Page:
pirate-flag

How Android Developers Protect Their Code – A Beginners Guide

September 3, 2010 - Written By Chris Yackulic

There has been a lot of hype regarding the piracy of Android apps of late, and although much of this is unjustified, piracy is a real problem and one that will probably get worse, not better, as the market grows larger.

Android now provide both a licensing service and a licence verification library to developers, which between them go a long way towards protecting their intellectual property but are not wholly bulletproof. Here’s a quick look at the other methods being employed by programmers to keep the pirates at bay.

Reverse engineering an apk file is not an easy task but once its done the original source is laid as bare as the day it was written (minus any comments). Now, programmers are taught, at programming school, to give their functions and variables clearly understood names. This helps them follow their code if they revisit it later. Sadly it also helps the pirates, so developers have taken to obfuscating their code. I know, its a great word, isn’t it? Obfuscation is just a way to remove clarity by turning neat little routines like displayMyStats() to something like v2f4he(). Again this won’t necessarily stop pirates but it will definitely hack them off.

Another clever trick developers deploy is to add little bits of code to the licence libraries in such a way that it still works but not in the way a pirate might predict. Remember all this code is open source so even bad people can get their hands on it.

For apps that use the web, developers have an almost invulnerable defence available to them in the form of remote web servers.  Verification code stored on a server can be almost impossible for the wrong person to get at. Note that I say almost impossible.

Overall Google provide developers with most of the tools they need to protect their work – and so they should – but we can help too, by not buying pirated apps. They only cost pennies after all – its not like console games or PC software – and developers work hard to bring us everything from the downright useful to the sublimely ridiculous and without them our phones would be very dull machines indeed.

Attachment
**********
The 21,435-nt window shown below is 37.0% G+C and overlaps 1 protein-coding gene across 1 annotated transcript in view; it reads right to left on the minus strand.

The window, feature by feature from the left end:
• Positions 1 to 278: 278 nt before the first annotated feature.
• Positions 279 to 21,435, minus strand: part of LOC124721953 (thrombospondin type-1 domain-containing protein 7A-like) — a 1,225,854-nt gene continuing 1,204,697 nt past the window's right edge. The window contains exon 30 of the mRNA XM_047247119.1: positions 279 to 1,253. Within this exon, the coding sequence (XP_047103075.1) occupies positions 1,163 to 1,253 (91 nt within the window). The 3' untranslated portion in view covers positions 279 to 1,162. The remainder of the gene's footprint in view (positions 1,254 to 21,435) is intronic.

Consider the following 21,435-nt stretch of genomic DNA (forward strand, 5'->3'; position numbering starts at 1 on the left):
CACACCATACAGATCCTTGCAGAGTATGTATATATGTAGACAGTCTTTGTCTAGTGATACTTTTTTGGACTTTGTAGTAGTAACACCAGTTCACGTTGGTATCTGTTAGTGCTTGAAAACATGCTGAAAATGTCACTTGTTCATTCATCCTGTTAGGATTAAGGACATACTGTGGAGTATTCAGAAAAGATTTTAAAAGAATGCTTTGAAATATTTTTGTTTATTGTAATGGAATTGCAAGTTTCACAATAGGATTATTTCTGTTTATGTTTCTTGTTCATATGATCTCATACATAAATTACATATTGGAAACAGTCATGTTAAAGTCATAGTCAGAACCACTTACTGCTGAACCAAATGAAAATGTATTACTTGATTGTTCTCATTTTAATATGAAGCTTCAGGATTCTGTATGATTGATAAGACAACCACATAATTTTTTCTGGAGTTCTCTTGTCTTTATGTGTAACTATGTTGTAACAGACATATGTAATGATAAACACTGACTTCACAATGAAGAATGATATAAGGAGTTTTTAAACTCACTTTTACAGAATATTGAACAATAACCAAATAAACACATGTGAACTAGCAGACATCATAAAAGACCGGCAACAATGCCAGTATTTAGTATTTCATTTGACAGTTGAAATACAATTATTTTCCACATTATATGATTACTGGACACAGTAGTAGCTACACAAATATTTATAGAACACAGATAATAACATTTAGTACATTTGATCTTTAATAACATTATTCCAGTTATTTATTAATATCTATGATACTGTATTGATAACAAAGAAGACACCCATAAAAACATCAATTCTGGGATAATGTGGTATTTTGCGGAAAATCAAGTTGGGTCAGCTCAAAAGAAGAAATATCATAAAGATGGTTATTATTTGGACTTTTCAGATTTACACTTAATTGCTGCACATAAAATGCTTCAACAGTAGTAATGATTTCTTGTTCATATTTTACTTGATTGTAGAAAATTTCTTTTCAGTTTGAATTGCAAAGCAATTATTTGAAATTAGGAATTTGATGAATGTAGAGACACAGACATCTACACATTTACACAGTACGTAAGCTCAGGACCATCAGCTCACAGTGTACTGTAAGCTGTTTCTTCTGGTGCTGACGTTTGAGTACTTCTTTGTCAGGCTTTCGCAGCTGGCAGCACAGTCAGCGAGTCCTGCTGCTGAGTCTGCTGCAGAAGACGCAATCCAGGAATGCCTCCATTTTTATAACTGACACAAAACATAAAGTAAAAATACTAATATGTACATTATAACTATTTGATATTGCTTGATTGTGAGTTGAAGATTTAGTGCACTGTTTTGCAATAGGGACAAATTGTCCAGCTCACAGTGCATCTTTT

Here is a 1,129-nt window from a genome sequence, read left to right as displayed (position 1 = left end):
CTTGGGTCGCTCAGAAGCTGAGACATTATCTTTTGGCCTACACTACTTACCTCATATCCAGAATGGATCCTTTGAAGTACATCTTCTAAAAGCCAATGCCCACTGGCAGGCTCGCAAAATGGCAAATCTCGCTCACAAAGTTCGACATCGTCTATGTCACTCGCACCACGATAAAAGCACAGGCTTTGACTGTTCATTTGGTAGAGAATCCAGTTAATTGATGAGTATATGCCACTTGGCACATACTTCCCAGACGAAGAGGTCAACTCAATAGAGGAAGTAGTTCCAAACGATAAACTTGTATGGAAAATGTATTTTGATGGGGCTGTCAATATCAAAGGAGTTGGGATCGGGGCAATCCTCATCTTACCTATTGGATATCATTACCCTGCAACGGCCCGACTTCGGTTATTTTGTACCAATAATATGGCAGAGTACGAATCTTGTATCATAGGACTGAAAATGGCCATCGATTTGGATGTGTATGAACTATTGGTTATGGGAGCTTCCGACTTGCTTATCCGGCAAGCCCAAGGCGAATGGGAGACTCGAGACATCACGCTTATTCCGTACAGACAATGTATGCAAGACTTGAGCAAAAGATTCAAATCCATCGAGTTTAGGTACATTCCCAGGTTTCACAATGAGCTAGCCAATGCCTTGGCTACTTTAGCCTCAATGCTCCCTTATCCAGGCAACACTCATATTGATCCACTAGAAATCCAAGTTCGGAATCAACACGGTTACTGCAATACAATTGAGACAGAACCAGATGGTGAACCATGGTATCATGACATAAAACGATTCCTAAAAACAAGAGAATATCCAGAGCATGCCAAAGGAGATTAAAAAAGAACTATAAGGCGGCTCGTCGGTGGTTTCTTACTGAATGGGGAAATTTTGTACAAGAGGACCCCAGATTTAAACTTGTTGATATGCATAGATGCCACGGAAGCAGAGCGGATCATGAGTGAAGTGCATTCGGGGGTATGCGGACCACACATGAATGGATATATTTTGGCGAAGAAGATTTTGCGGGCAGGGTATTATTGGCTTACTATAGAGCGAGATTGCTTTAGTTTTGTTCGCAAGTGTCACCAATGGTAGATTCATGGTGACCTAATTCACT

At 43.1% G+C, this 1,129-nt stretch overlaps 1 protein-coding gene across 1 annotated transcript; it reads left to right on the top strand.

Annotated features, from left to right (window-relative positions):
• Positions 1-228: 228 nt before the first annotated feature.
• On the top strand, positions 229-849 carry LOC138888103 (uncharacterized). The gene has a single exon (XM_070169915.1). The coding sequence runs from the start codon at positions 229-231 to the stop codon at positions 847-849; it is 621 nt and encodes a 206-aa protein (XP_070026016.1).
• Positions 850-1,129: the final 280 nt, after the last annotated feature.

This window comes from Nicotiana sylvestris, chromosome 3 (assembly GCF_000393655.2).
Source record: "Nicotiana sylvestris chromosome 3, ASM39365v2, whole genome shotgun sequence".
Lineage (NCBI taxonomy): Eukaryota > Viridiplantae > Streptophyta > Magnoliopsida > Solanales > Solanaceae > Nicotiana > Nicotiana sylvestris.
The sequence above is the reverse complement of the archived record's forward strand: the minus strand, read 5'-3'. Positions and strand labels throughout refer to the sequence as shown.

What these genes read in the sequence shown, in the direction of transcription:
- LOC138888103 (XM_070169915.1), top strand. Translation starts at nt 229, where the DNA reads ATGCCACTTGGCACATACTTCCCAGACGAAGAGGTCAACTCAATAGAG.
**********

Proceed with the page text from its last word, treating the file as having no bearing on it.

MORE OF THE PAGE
If you’d like to know more, check out the Android Developer Blog which is not as daunting as it might sound.

How Developers Protect Their Code A Beginners Guide
THere has beea a lot of hype regarding the piracy of

Android apps ans although much of this is unjustified

piracy is a real problem and onthat will probably get

worser, not better, as the market grows.

Android now provide both a licencing service and a

licence verification library which between them go a

long way towards protecting the developers intellectual

property but are not wholly bulletproof. Here’s a quick

look at the other mathods being employed by programmers

to keep the pirates at bay.

Reverse engineering an apk file is not an easy task but

once its done the original source is laid as bare as the

day it was written (minus any comments). Now programmers

are taught at programming school to give their functions

and variables clearly understood names. This helps them

follow their code if they revisit it later. Sadly it

also helps the pirates so developers have taken to

obfuscating their code. I know, its a great word, isn’t

it? Obfuscation is just a way to remove clarity by

turning neat little routines like displayMyStats() to

something like v2f4he(). Again this won’t nesescarily

stop pirates but it will definitely hack them off.

One clever trick developers deploy is to add little bits

of code to the licence libraries in such a way that it

still works but not in the way a pirate might predict.

Remember all this code is open source so even bad people

can get their hands ion it.

For apps that use the web, developers have a an almost

inviunerable defence available to them in the form of

remote web servers.  verification code stored on a

server can be almost impossible for the wrong person to

get at. Note that I say almost impossible.

Overall Google provide developers with most of the tools

they need to protect their work – and so they should –

but we can help too, by not buying pirated apps. They

only cost pennys after all its not like console games

and devel;opers work hard to bring us everything from

the downright useful to the ridiculous and without them

our phones would be very dull machiones indeed.

http://android-developers.blogspot.com/2010/09/securing

-android-lvl-applications.html